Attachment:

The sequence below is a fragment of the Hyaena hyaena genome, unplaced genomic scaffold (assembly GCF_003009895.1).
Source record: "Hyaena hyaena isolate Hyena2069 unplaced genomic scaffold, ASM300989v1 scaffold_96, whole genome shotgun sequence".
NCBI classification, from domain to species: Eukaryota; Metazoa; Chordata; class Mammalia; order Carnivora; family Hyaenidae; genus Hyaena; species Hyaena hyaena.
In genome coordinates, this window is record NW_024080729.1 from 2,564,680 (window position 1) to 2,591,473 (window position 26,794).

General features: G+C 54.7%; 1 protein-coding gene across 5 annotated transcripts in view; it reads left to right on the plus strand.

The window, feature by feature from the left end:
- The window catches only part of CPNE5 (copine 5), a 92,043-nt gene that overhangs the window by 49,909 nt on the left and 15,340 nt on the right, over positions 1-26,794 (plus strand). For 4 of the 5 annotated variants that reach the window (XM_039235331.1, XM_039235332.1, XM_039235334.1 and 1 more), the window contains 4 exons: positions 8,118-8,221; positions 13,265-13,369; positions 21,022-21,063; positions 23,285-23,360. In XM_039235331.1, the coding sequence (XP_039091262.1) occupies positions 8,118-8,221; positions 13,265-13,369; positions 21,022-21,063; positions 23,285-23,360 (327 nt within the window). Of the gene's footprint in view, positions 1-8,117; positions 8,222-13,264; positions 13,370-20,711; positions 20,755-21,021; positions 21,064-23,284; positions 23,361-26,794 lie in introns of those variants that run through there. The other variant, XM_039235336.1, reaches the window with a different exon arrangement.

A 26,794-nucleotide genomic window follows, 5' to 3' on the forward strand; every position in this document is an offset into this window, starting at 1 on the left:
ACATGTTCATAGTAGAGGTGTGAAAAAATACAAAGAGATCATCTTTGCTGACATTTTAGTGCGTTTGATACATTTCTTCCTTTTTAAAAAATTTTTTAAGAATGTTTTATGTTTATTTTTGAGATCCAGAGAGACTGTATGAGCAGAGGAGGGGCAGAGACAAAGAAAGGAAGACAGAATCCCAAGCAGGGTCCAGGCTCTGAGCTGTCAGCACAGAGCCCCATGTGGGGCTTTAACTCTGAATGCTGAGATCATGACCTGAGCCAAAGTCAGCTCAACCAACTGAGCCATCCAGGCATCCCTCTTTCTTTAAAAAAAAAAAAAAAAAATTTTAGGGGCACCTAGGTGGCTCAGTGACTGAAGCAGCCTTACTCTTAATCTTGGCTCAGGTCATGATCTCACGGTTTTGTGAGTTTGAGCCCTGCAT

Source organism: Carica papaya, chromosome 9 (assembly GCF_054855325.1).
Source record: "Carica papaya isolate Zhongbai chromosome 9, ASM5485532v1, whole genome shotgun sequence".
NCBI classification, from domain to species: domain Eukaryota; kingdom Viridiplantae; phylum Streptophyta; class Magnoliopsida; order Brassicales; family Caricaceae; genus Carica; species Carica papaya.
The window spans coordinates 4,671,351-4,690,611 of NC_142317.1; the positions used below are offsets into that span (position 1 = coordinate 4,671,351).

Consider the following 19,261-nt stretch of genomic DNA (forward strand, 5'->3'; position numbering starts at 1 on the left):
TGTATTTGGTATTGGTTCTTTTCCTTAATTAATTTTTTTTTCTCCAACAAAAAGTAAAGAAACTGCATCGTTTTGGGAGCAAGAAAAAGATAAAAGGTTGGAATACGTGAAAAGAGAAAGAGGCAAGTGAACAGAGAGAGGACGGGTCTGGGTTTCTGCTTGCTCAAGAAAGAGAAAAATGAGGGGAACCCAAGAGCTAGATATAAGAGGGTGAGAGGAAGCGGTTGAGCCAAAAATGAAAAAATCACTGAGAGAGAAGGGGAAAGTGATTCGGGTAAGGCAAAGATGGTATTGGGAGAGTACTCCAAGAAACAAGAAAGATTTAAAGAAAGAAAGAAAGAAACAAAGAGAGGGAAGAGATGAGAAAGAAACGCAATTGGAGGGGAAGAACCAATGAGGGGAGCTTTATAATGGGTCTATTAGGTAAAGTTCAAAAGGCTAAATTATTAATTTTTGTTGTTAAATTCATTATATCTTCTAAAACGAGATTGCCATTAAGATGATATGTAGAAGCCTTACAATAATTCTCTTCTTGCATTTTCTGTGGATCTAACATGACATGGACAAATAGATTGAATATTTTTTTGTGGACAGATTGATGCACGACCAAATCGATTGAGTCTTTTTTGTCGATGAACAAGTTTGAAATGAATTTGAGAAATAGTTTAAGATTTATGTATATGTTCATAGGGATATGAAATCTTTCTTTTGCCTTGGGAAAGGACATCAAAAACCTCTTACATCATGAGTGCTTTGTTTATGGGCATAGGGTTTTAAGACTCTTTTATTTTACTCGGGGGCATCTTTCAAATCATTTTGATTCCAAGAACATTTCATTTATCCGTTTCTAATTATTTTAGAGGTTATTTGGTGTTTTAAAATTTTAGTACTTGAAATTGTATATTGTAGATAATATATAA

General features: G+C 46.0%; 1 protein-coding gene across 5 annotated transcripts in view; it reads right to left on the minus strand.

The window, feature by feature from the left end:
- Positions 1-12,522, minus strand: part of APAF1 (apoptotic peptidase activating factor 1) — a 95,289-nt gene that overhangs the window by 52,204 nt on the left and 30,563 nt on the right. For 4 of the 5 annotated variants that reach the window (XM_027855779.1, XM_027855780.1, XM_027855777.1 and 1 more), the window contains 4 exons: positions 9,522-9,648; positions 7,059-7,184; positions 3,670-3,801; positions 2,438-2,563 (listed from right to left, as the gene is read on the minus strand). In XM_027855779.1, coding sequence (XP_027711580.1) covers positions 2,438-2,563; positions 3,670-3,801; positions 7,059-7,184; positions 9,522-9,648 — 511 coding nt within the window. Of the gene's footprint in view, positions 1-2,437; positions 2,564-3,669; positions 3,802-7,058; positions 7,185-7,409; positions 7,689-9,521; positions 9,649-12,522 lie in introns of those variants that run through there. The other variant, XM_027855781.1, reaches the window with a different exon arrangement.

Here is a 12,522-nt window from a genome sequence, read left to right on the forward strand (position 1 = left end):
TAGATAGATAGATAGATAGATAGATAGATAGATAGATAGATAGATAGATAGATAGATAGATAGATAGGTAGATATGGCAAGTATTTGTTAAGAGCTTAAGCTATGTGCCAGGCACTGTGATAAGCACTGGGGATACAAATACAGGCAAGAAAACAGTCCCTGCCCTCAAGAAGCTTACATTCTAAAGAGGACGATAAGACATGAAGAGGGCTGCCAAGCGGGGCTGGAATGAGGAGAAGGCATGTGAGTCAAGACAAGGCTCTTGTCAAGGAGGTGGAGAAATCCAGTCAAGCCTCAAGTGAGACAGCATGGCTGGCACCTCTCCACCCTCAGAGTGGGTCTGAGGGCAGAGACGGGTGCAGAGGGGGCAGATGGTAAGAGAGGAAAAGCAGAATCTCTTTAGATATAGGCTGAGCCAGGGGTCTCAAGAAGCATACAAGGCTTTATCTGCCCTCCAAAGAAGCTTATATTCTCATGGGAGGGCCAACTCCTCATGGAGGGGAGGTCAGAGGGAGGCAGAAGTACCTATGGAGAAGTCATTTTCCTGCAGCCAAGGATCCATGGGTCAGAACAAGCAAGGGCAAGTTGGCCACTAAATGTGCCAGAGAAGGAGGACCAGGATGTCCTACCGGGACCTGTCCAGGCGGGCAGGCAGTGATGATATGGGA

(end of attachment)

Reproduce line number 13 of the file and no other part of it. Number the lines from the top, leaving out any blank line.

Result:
The window spans coordinates 4,671,351-4,690,611 of NC_142317.1; the positions used below are offsets into that span (position 1 = coordinate 4,671,351).